What is Quantum Cryptography?
Today's "normal" cryptography relies mostly on mathematical principles. For example RSA is based on the practical difficulty of the factorization of the product of two large prime numbers, the so-called "factoring problem".
Quantum cryptography (quote from Wikipedia):
Quantum cryptography is the science of exploiting quantum mechanical properties to perform cryptographic tasks.
So instead of relying only on mathematical principles, quantum cryptography relies more on quantum mechanical properties (physics). Some of these properties include:
How secure are data that encrypted with Quantum Cryptography methods?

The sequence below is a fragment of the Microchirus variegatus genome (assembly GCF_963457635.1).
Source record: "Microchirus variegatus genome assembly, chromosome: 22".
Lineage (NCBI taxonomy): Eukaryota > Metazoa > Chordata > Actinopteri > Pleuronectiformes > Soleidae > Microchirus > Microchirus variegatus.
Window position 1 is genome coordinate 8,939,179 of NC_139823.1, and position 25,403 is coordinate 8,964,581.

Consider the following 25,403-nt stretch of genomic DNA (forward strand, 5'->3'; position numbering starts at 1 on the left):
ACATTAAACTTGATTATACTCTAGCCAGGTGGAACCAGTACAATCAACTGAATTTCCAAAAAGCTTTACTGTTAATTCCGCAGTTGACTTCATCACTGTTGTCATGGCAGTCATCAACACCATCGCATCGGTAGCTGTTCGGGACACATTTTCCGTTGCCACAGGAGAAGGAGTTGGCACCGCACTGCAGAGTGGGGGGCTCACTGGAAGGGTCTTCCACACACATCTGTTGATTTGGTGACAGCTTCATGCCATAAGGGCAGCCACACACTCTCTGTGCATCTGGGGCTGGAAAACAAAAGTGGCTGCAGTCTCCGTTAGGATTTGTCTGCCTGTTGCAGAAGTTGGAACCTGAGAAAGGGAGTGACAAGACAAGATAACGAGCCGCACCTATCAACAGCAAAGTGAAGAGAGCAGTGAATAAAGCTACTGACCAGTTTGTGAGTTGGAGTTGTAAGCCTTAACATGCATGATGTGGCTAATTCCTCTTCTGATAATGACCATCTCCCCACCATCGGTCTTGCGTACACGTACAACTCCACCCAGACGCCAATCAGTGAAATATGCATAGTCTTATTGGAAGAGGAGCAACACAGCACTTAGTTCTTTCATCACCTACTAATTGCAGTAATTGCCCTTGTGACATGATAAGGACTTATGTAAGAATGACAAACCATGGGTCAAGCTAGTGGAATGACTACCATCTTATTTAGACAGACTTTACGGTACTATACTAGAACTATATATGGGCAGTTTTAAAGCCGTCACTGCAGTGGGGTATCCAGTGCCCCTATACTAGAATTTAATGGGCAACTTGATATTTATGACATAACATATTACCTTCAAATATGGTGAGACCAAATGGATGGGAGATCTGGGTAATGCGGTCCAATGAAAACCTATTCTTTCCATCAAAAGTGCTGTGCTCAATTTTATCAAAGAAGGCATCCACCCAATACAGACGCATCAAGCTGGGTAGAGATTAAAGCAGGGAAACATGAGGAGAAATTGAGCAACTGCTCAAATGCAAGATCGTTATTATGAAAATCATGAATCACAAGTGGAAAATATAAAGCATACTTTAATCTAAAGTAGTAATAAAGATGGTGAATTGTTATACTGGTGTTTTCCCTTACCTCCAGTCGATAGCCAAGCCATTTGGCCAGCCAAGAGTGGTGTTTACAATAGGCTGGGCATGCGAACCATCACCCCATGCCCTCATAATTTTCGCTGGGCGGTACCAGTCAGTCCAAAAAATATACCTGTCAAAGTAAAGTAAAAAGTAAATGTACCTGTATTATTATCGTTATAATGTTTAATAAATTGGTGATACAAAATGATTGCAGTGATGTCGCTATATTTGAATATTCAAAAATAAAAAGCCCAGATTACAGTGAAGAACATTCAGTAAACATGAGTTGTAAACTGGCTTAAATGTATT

Quantum cryptographic tasks (often incorrectly called quantum cryptography) are theoretically 100% secure, even against quantum-computers.
The method described in your question is Quantum key distribution (QKD). QKD has provable security based on information theory, and forward secrecy. This is based on the No-cloning theorem, which states that it is impossible to create an identical copy of an arbitrary unknown quantum state.
EDIT: This answer provides some additional information.